The house bill’s sponsors, Afendoulis and Sheppard, say all this is an “overreaction.” In a column in the Detroit Free Press, they argued that what they are proposing is only a “modernization” of historic preservation laws. “Our proposals strike the right balance between preserving historic districts while protecting private property rights,” they argue. However, virtually everyone concerned with historic preservation in the state sharply disagrees.
Suzanne Schulz, the planning director for the city of Grand Rapids, told John Gallagher—who covers architecture for the Detroit Free Press–that she thought without the current preservation laws, greedy developers would have already destroyed two-thirds of her city’s Heritage Hill district. Others have invoked nightmare visions of someone sticking vinyl siding on a Frank Lloyd Wright house, or putting a strip mall across the street from a beautiful Victorian neighborhood.
State Senator Steve Bieda (D-Warren), is possibly the legislature’s biggest history buff; he is one of only a few Americans to ever have designed a coin for the U.S. Mint (the 1992 Olympic half dollar) and helped raise funds to place replicas of Civil War cannons in front of the state’s classic Elijah J. Myers-designed Capitol dome. He is incensed by the effort to weaken historic preservation in the state, saying, “Why is it that every time Grand Rapids’ big money has an issue they employ their minions to gut state law for their own interests?” he said. There are rumors swirling around the capital that this is where the pressure is coming from, though it isn’t clear whether the push to weaken historic preservation is being backed by the powerful DeVos family, executives of the Meijer family, or both.
In any event, Bieda thinks the proposed change would be a disaster. “Michigan has a rich and diverse history; the architectural beauty, (but) the sense of place, and who we are as a people are under attack by deep-moneyed interests that fly in the face of the long-term economic interests of this state and our people.”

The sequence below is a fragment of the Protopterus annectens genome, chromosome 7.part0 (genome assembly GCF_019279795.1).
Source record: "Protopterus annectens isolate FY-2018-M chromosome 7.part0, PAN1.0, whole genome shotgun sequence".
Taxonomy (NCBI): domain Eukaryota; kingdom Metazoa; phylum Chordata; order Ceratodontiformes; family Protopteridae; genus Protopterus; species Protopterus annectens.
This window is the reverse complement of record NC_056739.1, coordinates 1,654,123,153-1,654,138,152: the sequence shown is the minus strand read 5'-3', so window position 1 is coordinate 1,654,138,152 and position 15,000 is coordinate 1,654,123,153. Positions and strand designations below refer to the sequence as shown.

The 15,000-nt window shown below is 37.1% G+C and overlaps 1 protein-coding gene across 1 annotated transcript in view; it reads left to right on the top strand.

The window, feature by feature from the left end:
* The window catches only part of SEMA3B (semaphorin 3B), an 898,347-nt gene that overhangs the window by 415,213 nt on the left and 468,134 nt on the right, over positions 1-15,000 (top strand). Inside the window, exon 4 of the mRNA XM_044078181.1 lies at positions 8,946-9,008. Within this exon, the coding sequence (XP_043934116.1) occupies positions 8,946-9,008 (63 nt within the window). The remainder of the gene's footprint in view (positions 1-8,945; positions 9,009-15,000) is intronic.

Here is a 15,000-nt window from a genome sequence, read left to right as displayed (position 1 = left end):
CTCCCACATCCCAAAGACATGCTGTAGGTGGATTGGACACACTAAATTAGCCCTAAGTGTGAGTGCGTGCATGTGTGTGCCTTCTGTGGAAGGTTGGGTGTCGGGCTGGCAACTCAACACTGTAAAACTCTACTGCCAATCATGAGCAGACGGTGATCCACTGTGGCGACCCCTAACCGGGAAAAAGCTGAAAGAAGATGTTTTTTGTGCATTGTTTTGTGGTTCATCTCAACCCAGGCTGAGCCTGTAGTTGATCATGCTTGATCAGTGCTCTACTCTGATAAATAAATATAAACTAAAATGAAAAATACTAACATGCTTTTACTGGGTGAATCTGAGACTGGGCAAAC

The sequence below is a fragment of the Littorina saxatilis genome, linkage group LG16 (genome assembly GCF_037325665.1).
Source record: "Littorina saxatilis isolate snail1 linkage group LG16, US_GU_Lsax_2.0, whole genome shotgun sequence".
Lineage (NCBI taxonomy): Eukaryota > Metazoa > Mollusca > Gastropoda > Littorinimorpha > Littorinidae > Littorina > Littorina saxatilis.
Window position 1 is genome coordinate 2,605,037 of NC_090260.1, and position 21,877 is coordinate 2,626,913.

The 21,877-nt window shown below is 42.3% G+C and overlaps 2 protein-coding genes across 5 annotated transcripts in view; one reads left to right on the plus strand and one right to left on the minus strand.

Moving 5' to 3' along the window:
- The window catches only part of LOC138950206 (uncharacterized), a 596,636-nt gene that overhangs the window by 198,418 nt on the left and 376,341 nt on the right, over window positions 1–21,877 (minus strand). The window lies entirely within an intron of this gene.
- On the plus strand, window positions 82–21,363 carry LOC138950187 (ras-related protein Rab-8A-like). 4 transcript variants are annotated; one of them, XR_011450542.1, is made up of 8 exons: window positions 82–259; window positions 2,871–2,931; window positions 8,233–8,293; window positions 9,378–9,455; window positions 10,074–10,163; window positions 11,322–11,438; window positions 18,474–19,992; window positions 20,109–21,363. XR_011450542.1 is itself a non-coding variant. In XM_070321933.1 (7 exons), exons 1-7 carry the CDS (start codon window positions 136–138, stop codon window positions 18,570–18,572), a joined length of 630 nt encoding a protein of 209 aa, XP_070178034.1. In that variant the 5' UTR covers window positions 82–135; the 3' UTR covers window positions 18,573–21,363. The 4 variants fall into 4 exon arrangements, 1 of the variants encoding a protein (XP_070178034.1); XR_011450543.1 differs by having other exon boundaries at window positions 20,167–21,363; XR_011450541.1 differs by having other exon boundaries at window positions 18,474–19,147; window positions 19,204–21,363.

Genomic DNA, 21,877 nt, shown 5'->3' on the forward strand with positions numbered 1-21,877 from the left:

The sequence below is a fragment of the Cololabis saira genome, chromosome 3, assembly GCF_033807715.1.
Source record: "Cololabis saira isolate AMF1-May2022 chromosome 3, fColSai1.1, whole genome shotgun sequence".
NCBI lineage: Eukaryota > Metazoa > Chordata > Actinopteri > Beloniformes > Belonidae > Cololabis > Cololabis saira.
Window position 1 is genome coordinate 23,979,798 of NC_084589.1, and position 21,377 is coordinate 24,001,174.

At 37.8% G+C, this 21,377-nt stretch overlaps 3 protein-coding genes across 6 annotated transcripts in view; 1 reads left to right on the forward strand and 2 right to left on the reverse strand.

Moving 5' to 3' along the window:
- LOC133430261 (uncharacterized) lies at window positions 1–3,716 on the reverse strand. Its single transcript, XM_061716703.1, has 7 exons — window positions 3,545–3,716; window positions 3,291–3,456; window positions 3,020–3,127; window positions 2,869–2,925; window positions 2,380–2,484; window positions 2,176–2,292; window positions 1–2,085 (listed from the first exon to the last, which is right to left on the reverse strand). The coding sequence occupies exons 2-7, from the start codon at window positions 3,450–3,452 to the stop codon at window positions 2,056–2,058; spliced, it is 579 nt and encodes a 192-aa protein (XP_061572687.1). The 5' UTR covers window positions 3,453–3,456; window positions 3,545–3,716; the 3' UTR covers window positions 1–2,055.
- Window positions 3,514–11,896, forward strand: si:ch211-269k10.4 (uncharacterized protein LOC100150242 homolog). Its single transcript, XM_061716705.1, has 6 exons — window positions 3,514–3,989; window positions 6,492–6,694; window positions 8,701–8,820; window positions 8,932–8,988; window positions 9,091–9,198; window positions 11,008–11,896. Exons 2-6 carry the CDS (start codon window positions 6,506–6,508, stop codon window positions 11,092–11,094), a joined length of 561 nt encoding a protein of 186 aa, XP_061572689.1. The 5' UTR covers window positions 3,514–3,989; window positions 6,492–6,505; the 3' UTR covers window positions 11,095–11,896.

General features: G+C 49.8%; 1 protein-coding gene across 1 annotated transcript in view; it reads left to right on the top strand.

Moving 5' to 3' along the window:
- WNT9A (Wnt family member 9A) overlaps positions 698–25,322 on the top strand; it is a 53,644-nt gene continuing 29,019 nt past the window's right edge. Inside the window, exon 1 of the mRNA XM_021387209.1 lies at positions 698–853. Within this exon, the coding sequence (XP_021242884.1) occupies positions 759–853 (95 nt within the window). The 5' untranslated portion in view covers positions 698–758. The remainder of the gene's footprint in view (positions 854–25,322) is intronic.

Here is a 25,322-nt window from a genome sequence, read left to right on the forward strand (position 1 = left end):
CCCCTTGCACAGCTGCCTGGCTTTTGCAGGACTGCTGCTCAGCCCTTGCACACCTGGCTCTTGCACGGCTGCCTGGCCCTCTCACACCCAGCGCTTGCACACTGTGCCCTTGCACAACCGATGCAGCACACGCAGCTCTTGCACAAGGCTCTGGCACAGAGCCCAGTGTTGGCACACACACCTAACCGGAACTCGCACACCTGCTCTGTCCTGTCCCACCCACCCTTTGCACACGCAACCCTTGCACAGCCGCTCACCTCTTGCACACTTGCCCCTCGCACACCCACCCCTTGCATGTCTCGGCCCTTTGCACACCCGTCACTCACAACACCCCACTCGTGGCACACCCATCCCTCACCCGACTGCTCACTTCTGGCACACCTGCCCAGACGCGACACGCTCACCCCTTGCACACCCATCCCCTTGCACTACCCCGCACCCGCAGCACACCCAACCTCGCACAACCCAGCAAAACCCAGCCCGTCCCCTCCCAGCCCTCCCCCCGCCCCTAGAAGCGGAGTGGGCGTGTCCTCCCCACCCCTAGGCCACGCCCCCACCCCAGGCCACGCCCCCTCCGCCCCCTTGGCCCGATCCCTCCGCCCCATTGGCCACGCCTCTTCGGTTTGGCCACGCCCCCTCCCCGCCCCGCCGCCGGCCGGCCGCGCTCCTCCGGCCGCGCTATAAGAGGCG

What Governor Rick Snyder will do if these bills land on his desk isn’t clear, though he has a track record of signing pretty much everything an increasingly conservative legislature puts on his desk. But opponents may have one glimmer of hope: the governor, a multimillionaire and former venture capitalist, recently bought a home in Ann Arbor’s Main Street Historic District.
Signing these bills would not be likely to please his neighbors.
teaches at Wayne State University, serves as Michigan Radio’s senior political analyst and writes regularly for several publications. He also serves as The Toledo Blade’s writing coach and ombudsman and is host of the weekly television show Deadline Now on WGTE-TV in Toledo.
Jack Lessenberry, the longtime head of journalism at Wayne State University, can be heard on his podcast on YouTube via the Zing Media Network. He also is a winner of a National Emmy Award for a 1994 Frontline documentary on Dr. Jack Kevorkian, has served as The Toledo Blade’s writing coach and ombudsman and is now a columnist for and a consultant to both that newspaper and Block Communications, Inc. He is also the co-author of “The People’s Lawyer,” a biography of Frank Kelley, the nation’s longest-serving attorney general, and is working on a book on a pioneering newspaper family and race.